The Little Acorn by Jay T Stocking

Story type: Literature

It was a little acorn that hung on the bough of a tree.

It had a tender green cup and a beautifully carved saucer to hold it. The mother oak fed it with sweet sap every day, the birds sang good-night songs above it, and the wind rocked it gently to and fro. The oak leaves made a soft green shade above it, so the sun might not shine too warmly on its green cover, and it was as happy as an acorn could be.

There were many other acorns on the tree, and the mother tree, through her wind voices, whispered loving words to all her babies.

The summer days were so bright and pleasant that the acorn never thought of anything but sunshine and an occasional shower to wash the dust off the leaves. But summer ends, and the autumn days came. The green cup of the acorn turned to a brown cup, and it was well that it grew stiffer and harder, for the cold winds began to blow.

The leaves turned from green to golden brown, and some of them were whisked away by the rough wind. The little acorn began to grow uneasy.

“Isn’t it always summer?” it asked.

“Oh, no,” whispered the mother oak, “the cold days come and the leaves must go and the acorns too. I must soon lose my babies.”

“Oh, I could never leave this kind bough,” said the frightened acorn. “I should be lost and forgotten if I were to fall.”

So it tried to cling all the closer to its bough; but at last it was alone there. The leaves were blown away, and some of them had made a blanket for the brown acorns lying on the ground.

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One night the tree whispered a message to the lonely acorn. “This tree is your home only for a time. This is not your true life. Your brown shell is only the cover for a living plant, which can never be set free until the hard shell drops away, and that can never happen until you are buried in the ground and wait for the spring to call you. So, let go, little acorn, and fall to the ground, and some day you will wake to a new and glorious life.”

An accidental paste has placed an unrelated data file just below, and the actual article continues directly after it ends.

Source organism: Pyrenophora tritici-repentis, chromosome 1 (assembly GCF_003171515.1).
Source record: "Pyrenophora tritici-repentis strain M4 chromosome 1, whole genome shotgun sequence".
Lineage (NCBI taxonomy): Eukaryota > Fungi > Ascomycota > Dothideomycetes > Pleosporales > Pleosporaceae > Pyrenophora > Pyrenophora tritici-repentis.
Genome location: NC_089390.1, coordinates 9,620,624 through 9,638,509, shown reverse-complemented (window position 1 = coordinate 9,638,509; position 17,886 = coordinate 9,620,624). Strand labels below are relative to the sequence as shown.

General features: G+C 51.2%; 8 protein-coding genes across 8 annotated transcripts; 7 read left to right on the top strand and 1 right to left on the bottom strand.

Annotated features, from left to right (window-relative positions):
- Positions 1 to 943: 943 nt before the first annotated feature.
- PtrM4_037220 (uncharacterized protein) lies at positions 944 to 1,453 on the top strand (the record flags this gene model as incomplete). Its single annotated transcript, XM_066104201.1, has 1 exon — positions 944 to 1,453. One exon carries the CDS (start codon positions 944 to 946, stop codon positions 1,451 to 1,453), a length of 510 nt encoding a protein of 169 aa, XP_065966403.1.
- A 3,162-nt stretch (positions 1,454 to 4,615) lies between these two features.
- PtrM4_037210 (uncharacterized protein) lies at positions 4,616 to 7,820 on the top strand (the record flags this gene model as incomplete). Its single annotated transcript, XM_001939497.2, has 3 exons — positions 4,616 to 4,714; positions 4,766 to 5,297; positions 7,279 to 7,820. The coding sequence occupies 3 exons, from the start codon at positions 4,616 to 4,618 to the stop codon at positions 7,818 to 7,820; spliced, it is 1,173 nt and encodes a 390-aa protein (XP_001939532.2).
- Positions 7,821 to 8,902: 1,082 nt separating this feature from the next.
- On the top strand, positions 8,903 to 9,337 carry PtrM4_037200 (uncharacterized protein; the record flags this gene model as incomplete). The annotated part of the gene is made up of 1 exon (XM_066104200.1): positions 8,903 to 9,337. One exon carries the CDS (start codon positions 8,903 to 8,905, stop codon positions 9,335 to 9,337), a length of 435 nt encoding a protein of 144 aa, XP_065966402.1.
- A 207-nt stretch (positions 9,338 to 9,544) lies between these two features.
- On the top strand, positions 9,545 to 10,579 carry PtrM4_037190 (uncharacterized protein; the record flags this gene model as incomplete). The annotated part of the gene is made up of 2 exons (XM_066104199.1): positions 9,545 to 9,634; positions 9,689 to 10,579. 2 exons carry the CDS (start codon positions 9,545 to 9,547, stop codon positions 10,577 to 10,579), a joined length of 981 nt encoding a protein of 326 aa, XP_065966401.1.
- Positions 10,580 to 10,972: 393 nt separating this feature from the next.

The acorn listened and believed, for was not the tree its mother? It bade her good-bye, and, loosing its hold, dropped to the ground.

Then, indeed, it seemed as if the acorn were lost. That night a high wind blew and covered it deep under a heap of oak leaves. The next day a cold wind washed the leaves closer together, and trickling streams from the hillside swept some earth over them. The acorn was buried.

“But I shall wake again,” it said, and so it fell asleep. It was very cold, but the frost fairies wove a soft, white snow blanket to cover it, and so it was kept warm.

If you had walked through the woods that winter, you would have said that the acorn was gone. But spring came and called to all the sleeping things underground to waken and come forth. The acorn heard and tried to move, but the brown shell held it fast. Some raindrops trickled through the ground to moisten the shell, and one day the pushing life within set it free. The brown shell was of no more use and was lost in the ground, but the young plant lived. It heard voices of birds calling it upward. It must grow. “A new and glorious life,” the mother oak had said.

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“I must arise,” the acorn thought, and up the living plant came, up into the world of sunshine and beauty. It looked around. There was the same green moss in the woods; it could hear the same singing brook.

“Now I know that I shall live and grow,” it said.

“Yes,” rustled the mother oak, “you are now an oak tree. This is your real life.”

And the little oak tree was glad, and stretched higher and higher toward the sun.

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